Last summer, my husband Doug and I gifted our shish kebab machine to our daughter Mandy and son-in-law Ron on the occasion of their wedding. A year has passed, and we’re back in the Catskill Mts. of NY visiting the happy couple in their lovely mountain-top home.
To celebrate their first anniversary, the kebab machine was tuned-up and turned-on in order to dine on lamb shish kebab. The first order of business was to find American lamb for the dinner. Last year we purchased it from Heather Ridge Farm in a nearby burg, but orders must be made well in advance.
Since time was of the essence, we turned our sights to Todaro’s Salumeria, a local grocer-butcher shop in downtown Windham, NY, where new owner Robert Lani fulfilled our request in lightning-fast time.
|Aram Aslanian standing in front of Todaro’s Salumeria holding our prized leg-of-lamb!|
|Doug trimming the leg of lamb|
A day after the order was placed, an 11-lb. leg of lamb arrived – just in time for Doug to masterfully trim, cube, and marinate the lean, tender meat.
|The marinating mixture for the lamb.|
Aram Aslanian, our best man, and Mandy’s Godfather, drove down from Maine as a surprise bringing with him a bottle of Ararat brandy for a celebratory toast. When Aram wasn’t looking, Doug took it upon himself to douse the lamb cubes with a hefty amount of the brandy creating an incredible marinade.
Once the bones were removed and the meat was cubed, we estimate there was about 8 lbs. of meat. Some pieces were too small for kebab so they were put aside for another recipe. (See below)
Here’s how Doug made the marinade:
|Ready to refrigerate|
He placed the meat in a large bowl.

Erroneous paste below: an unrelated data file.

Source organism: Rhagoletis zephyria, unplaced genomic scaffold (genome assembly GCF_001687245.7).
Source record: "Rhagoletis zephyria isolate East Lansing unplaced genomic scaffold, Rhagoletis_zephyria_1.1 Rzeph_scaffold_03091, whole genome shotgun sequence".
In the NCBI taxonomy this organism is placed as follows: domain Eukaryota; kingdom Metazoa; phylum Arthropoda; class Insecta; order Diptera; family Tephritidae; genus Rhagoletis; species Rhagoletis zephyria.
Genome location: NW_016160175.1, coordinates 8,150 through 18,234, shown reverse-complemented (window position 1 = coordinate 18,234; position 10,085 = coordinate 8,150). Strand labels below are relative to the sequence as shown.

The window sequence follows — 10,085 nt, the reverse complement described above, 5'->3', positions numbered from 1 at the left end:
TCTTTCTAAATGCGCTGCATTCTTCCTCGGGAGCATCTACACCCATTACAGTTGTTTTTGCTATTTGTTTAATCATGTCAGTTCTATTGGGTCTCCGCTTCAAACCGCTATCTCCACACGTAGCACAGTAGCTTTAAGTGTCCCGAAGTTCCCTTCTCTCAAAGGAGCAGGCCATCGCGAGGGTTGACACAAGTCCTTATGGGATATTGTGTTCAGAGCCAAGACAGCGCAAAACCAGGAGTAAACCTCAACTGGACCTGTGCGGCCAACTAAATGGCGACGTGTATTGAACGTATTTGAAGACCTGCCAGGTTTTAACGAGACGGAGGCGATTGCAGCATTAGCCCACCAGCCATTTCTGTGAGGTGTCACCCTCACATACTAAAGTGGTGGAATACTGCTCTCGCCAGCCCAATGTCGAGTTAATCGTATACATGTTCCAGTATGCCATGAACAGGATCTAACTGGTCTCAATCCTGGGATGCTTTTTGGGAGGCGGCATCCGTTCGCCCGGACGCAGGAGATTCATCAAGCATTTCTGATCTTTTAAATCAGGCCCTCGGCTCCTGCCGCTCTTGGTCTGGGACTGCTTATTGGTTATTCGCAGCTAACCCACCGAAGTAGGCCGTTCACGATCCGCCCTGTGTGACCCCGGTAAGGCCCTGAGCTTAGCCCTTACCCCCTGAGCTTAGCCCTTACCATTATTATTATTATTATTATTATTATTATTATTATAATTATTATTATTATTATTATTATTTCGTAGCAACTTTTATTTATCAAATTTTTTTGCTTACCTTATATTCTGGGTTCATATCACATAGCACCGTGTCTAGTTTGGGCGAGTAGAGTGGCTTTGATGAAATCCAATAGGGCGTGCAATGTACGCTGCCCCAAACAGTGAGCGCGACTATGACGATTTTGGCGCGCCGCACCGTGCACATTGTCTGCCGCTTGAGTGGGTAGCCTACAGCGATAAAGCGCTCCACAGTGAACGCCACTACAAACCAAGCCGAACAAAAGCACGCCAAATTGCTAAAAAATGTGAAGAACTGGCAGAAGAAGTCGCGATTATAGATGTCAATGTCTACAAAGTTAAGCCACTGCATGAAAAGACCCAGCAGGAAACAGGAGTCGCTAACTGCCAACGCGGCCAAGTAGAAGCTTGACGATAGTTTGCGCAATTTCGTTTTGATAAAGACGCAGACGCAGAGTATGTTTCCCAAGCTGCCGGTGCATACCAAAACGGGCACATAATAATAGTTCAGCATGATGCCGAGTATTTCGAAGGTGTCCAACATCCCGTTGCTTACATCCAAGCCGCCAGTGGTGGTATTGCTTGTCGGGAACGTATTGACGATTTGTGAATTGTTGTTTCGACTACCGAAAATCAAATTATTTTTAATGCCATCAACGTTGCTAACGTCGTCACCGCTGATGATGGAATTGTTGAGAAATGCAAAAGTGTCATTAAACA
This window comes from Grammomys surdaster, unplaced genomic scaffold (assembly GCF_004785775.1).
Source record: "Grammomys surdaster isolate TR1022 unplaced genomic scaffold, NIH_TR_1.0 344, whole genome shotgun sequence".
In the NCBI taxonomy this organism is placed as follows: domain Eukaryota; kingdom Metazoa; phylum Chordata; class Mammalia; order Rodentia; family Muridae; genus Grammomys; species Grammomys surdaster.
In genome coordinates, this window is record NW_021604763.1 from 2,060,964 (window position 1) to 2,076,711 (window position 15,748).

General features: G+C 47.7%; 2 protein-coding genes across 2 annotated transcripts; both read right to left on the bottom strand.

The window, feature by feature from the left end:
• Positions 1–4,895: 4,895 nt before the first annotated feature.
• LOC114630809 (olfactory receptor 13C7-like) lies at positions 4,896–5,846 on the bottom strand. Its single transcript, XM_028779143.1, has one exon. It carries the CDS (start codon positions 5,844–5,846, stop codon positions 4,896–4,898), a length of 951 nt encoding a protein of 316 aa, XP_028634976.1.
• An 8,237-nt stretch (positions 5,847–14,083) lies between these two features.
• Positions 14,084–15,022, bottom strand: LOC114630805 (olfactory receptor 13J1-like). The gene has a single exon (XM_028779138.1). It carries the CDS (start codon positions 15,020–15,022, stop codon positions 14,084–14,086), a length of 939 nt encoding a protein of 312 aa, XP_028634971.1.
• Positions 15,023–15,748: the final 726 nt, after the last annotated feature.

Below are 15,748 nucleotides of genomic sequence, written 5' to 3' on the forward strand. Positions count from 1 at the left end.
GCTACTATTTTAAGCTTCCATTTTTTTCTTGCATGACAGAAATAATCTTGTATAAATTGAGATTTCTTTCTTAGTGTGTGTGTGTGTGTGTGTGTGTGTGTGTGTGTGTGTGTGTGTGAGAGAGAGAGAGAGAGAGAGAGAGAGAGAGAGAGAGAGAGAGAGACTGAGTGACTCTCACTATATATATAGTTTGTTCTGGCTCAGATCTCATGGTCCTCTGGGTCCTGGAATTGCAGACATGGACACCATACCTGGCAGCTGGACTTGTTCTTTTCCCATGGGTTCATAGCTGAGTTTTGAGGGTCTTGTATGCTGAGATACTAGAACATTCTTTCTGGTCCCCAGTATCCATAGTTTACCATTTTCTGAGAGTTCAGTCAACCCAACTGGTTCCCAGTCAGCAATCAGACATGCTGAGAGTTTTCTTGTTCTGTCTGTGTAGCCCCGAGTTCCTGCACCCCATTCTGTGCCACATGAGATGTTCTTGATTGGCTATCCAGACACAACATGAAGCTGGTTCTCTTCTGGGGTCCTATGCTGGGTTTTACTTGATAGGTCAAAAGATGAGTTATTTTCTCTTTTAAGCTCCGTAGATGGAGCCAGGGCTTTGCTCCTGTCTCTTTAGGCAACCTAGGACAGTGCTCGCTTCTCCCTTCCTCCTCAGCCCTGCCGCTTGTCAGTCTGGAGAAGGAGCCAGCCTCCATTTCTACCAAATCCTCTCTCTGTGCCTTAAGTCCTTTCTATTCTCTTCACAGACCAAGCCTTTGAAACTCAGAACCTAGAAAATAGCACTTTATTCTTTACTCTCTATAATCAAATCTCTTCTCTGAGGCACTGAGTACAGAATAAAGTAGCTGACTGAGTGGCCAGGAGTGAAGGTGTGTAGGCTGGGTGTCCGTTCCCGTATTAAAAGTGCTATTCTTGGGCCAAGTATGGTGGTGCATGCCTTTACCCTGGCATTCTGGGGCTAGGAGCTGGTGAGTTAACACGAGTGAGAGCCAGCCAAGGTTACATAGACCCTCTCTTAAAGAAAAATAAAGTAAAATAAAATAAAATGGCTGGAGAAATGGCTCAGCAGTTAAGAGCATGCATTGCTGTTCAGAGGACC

Poured about 1 cup of Ararat brandy over the meat and tossed. Added 2 coarsely chopped tomatoes, 1 coarsely chopped onion, 3 cloves chopped garlic, 2 Tbsp. freshly ground coriander seeds, 2 tsp. freshly ground black pepper. Tossed to coat. Covered and refrigerated overnight for flavors to blend.
|Skewered lamb, ready to grill|
The next day, just before skewering the meat, Doug adjusted the seasonings and added some salt at the last minute.
NOTE: If salt is added to the original marinade, too much of the meat’s natural juice is extracted causing the kebab to become dried out.
While the coals were heating up, I made a large pot of rice pilaf, grilled sweet onions along with red, yellow and orange bell peppers, and put together a salad.
|Ready to serve!!|
It didn’t take long for the kebab to cook, and that was a good thing, for the scent of the kebab was absolutely hypnotic! We ate in silence, savoring every morsel of the brandy-infused lamb. It was one of those O-M-G meals and the BEST kebab experience – EVER!!
In case you were wondering, those smaller lamb pieces were used to make fassoulia (green beans) and lamb.
|Lamb pieces too small for kebab were cooked, then added to the green bean recipe.|
|Fassoulia made with the cooked lamb bits was served over rice.|
I cooked the lamb bones to make broth which was used as the base of the dish. This yielded about 6 cups of broth which was strained and chilled overnight. (Three cups were used in the recipe; the other 3 cups are in the freezer for another time.) The fat, which rose to the surface and solidified, was removed.
- To prepare the dish, I sauteed 1 medium onion and 2 small cloves of crushed garlic in a small amount of olive oil.
- Next I added the 3 cups of lamb broth,1- 15 oz. can of diced tomatoes with the juice, 2 Tbsp. red pepper paste, salt, pepper, allspice, ground coriander, dried oregano – amounts as desired.
- A 1-lb. bag of frozen cut green beans and the lamb bits were added last. This cooked, with pot cover tilted, over a medium-low heat for about 1 hour, or until the beans were very soft. (Be sure to stir now and then.)
- When done, I let it cool a while, then placed the fassoulia in a container, covered it and refrigerated it overnight.
It tastes better the next day, believe me!
Fantastic. Wish I could get Armenian brandy here in Tennessee!
We live in South Carolina and order Armenian brandy from http://www.missionliquor.com in Pasadena.